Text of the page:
In this region of Sudan, South Kordofan, school dropouts are at an all-time high. Schools were destroyed during the 2 years’ civil war between the government and Sudan’s rebel forces. Adam Bales, a journalist, visited the Nuba Mountains region and reports that many children are simply too scared to go to school. For nearly 3 years the Nuba people have been living under the shadow of conflict in Sudan. Almost every school in the Nuba mountain’s state of south Kordofan has been bombed or damaged by attacks, and at least 40% remain closed.
Many children have no school to go to or are too afraid to attend. Tunguli modern Primary School headmaster Butrus, says his school was bombed last year and he now holds lessons under trees close to the safety of Caves.
One of the challenges which we have here in the Nuba Mountains is security. Secondly, the school stationery is not available. The books we have here are for teachers exclusively. These books are not enough for students to use. Children have to do math’s on the sand since they have no exercise books, pencils or even textbooks.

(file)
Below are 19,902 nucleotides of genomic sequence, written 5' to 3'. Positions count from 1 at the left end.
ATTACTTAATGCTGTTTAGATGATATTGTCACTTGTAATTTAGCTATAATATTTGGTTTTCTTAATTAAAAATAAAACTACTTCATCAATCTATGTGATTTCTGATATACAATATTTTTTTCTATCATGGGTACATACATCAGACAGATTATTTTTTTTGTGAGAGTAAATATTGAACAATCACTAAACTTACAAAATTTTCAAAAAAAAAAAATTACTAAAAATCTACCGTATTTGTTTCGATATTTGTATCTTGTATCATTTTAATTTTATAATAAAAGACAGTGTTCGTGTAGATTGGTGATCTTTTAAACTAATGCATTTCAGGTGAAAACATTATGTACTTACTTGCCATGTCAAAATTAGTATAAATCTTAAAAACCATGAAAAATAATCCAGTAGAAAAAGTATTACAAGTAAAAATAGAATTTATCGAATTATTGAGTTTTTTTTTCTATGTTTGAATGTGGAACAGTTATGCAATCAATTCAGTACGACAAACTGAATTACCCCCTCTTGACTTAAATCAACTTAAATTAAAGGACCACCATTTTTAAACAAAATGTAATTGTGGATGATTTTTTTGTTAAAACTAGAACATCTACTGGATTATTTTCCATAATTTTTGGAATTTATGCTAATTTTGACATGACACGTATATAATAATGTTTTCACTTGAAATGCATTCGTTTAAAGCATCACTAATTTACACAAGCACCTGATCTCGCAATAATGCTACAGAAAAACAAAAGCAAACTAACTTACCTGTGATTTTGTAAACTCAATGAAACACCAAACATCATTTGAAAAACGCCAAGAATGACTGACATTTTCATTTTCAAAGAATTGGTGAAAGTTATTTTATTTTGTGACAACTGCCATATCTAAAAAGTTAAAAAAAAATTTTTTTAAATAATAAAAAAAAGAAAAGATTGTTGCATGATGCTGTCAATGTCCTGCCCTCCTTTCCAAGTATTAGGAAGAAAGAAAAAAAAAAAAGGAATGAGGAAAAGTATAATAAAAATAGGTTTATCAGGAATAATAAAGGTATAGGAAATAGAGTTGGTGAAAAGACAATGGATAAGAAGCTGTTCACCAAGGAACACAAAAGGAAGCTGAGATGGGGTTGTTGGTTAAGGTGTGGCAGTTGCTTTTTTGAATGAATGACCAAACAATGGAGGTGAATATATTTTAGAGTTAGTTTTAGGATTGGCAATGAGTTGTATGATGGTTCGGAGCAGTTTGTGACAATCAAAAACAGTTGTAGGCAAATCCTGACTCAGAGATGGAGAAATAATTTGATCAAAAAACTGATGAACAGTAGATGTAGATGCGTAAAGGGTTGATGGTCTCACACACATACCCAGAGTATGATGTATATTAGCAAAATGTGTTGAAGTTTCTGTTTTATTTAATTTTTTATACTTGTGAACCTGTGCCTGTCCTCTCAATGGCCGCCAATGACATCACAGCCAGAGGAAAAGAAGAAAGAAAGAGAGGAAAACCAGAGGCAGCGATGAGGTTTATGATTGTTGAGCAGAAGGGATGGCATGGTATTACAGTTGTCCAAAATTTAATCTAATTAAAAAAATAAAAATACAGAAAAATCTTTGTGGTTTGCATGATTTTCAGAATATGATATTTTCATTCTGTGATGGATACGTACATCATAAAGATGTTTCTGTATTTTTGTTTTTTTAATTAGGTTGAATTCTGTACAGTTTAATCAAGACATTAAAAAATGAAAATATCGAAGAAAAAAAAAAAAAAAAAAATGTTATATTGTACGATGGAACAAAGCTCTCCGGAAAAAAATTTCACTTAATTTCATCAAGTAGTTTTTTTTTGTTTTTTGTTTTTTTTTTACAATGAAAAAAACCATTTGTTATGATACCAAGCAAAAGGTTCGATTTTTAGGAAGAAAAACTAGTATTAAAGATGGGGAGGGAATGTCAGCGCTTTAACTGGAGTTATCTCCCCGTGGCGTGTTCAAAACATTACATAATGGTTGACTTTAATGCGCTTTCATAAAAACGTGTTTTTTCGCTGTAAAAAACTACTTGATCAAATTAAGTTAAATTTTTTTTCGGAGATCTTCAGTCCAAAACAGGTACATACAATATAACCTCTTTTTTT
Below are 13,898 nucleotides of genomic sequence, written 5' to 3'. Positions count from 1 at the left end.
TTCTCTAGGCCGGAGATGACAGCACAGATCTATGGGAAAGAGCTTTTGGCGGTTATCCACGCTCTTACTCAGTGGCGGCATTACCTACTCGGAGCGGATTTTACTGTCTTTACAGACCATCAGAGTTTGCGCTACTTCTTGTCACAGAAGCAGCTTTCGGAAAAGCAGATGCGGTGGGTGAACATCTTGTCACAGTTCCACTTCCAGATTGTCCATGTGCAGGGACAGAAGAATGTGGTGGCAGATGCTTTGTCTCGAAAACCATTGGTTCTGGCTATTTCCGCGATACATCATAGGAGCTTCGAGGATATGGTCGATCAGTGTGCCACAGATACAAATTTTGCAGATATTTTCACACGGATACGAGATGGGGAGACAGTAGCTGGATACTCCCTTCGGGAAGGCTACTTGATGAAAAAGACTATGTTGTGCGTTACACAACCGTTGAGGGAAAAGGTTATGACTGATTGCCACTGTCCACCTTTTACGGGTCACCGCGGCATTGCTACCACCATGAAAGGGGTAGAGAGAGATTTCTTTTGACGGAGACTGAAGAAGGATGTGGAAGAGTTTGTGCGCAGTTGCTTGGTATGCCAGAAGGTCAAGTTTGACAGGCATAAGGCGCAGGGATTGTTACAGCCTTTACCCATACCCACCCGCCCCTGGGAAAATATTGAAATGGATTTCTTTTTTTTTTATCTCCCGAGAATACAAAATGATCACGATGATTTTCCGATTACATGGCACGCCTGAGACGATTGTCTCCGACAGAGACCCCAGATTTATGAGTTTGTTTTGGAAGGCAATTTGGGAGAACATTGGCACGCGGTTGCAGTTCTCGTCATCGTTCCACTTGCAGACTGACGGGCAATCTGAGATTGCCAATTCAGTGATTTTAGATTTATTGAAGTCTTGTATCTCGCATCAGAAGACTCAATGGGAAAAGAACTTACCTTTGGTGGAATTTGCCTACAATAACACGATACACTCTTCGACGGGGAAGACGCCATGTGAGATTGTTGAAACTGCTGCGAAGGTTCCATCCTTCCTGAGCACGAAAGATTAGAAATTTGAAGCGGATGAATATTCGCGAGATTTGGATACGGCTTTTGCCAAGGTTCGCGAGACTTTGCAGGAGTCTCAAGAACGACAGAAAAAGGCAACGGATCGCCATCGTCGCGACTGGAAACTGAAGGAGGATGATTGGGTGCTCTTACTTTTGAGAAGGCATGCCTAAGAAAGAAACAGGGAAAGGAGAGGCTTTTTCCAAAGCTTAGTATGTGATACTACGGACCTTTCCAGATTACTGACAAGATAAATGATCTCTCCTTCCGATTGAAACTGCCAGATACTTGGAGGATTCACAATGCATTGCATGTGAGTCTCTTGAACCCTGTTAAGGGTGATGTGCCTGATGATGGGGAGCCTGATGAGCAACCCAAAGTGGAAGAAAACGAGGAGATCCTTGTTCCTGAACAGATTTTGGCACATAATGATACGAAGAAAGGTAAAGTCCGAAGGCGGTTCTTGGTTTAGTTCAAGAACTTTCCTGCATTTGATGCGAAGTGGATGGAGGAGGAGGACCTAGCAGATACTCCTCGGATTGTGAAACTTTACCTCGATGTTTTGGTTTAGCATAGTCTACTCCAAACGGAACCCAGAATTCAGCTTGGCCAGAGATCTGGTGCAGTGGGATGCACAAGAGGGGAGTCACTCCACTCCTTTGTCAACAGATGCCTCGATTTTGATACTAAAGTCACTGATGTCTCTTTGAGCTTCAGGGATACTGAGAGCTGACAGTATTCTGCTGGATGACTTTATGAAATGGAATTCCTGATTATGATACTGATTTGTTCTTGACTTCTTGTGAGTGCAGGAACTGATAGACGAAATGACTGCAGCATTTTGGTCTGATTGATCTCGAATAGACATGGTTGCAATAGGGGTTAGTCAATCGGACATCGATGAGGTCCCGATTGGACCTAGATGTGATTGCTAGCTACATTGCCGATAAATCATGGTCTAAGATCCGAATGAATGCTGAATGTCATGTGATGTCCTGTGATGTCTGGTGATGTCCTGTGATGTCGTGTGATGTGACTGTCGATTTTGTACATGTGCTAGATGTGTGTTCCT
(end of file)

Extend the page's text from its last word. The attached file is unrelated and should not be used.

The school's blackboard got damaged after a bomb fell just 100 meters away. Reports indicated that 120 of the 243 primary schools in 10-year Nuba mountain counties had been bombed. One major problem now was also a lack of teachers.Tunguli little Primary School has 13 teachers and 900 pupils. Because of insecurity a window blockade by Sudan’s government, means civilians living in SPLM-N held areas received no humanitarian support.
The speculations on the nature of the attacks on civilians is that they are designed to drive out the population and destabilize support for the SPLA North. Obviously bombing schools is destroying a future generation right to education. Adam bales for VOA News.